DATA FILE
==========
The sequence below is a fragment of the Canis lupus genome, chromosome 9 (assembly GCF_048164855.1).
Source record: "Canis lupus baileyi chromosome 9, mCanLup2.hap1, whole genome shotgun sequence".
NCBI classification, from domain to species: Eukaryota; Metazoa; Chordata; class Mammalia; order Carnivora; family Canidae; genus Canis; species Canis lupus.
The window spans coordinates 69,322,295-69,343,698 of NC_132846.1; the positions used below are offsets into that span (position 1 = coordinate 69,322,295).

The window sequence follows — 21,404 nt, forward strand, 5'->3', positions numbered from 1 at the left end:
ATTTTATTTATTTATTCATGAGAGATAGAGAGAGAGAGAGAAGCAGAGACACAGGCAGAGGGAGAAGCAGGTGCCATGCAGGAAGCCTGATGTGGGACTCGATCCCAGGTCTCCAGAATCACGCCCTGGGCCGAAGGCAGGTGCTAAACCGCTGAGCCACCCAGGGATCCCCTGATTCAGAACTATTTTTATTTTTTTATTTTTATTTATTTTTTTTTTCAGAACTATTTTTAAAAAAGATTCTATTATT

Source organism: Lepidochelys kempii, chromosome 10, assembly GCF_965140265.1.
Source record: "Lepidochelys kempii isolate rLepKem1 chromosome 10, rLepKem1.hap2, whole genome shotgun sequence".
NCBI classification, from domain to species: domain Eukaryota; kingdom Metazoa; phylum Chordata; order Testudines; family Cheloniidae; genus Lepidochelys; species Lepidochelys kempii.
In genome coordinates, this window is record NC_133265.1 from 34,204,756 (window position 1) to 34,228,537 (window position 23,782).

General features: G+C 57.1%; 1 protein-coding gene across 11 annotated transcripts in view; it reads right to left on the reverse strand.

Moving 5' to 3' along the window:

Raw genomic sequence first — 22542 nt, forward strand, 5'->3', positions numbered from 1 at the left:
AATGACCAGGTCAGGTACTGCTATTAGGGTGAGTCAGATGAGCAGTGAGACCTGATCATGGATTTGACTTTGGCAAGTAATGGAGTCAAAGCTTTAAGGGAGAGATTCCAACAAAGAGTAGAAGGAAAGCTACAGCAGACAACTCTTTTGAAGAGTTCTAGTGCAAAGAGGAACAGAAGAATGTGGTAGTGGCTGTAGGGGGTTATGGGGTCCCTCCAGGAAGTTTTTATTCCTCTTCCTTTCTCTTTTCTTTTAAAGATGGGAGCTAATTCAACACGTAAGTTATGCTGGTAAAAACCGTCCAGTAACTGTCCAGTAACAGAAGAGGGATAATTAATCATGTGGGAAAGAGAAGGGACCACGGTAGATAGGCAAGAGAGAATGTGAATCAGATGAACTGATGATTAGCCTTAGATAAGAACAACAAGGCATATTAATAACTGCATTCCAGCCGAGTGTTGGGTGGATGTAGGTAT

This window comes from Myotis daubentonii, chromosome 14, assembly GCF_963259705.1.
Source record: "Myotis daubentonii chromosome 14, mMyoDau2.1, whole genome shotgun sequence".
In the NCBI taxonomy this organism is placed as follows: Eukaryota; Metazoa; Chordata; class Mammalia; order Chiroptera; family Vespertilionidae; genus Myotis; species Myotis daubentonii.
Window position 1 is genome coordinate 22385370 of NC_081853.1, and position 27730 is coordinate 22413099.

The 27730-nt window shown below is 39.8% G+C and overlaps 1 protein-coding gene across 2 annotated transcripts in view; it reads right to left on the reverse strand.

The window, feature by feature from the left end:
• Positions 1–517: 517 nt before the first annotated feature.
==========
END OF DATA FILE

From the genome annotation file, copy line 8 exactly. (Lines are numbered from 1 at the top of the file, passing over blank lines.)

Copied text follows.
Source record: "Lepidochelys kempii isolate rLepKem1 chromosome 10, rLepKem1.hap2, whole genome shotgun sequence".